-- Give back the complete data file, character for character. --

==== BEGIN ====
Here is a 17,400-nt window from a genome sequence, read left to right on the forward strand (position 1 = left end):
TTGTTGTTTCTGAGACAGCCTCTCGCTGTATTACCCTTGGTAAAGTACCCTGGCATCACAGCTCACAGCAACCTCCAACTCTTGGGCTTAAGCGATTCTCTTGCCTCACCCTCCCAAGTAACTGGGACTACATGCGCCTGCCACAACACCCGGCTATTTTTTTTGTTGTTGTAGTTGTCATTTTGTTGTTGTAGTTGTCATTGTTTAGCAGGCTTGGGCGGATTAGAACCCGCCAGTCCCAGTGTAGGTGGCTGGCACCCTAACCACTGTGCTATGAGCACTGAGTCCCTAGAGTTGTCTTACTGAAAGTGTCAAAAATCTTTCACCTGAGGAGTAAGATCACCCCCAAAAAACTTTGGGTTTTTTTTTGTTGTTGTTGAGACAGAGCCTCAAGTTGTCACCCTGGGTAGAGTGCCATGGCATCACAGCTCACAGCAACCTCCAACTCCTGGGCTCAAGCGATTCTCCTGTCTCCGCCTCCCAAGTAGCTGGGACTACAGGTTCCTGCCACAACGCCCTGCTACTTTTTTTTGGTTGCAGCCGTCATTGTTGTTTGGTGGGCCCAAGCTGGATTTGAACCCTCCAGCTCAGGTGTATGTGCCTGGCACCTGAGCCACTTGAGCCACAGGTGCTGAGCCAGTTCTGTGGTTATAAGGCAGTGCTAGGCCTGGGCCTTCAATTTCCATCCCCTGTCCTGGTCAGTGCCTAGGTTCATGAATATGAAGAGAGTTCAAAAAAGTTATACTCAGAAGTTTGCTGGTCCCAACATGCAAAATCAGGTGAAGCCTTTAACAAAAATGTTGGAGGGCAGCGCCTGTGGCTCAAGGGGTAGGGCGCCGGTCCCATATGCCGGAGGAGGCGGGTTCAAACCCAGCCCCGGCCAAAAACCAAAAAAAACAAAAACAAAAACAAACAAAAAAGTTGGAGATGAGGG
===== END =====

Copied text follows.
Here is a 17,400-nt window from a genome sequence, read left to right on the forward strand (position 1 = left end):
TTGTTGTTTCTGAGACAGCCTCTCGCTGTATTACCCTTGGTAAAGTACCCTGGCATCACAGCTCACAGCAACCTCCAACTCTTGGGCTTAAGCGATTCTCTTGCCTCACCCTCCCAAGTAACTGGGACTACATGCGCCTGCCACAACACCCGGCTATTTTTTTTGTTGTTGTAGTTGTCATTTTGTTGTTGTAGTTGTCATTGTTTAGCAGGCTTGGGCGGATTAGAACCCGCCAGTCCCAGTGTAGGTGGCTGGCACCCTAACCACTGTGCTATGAGCACTGAGTCCCTAGAGTTGTCTTACTGAAAGTGTCAAAAATCTTTCACCTGAGGAGTAAGATCACCCCCAAAAAACTTTGGGTTTTTTTTTGTTGTTGTTGAGACAGAGCCTCAAGTTGTCACCCTGGGTAGAGTGCCATGGCATCACAGCTCACAGCAACCTCCAACTCCTGGGCTCAAGCGATTCTCCTGTCTCCGCCTCCCAAGTAGCTGGGACTACAGGTTCCTGCCACAACGCCCTGCTACTTTTTTTTGGTTGCAGCCGTCATTGTTGTTTGGTGGGCCCAAGCTGGATTTGAACCCTCCAGCTCAGGTGTATGTGCCTGGCACCTGAGCCACTTGAGCCACAGGTGCTGAGCCAGTTCTGTGGTTATAAGGCAGTGCTAGGCCTGGGCCTTCAATTTCCATCCCCTGTCCTGGTCAGTGCCTAGGTTCATGAATATGAAGAGAGTTCAAAAAAGTTATACTCAGAAGTTTGCTGGTCCCAACATGCAAAATCAGGTGAAGCCTTTAACAAAAATGTTGGAGGGCAGCGCCTGTGGCTCAAGGGGTAGGGCGCCGGTCCCATATGCCGGAGGAGGCGGGTTCAAACCCAGCCCCGGCCAAAAACCAAAAAAAACAAAAACAAAAACAAACAAAAAAGTTGGAGATGAGGG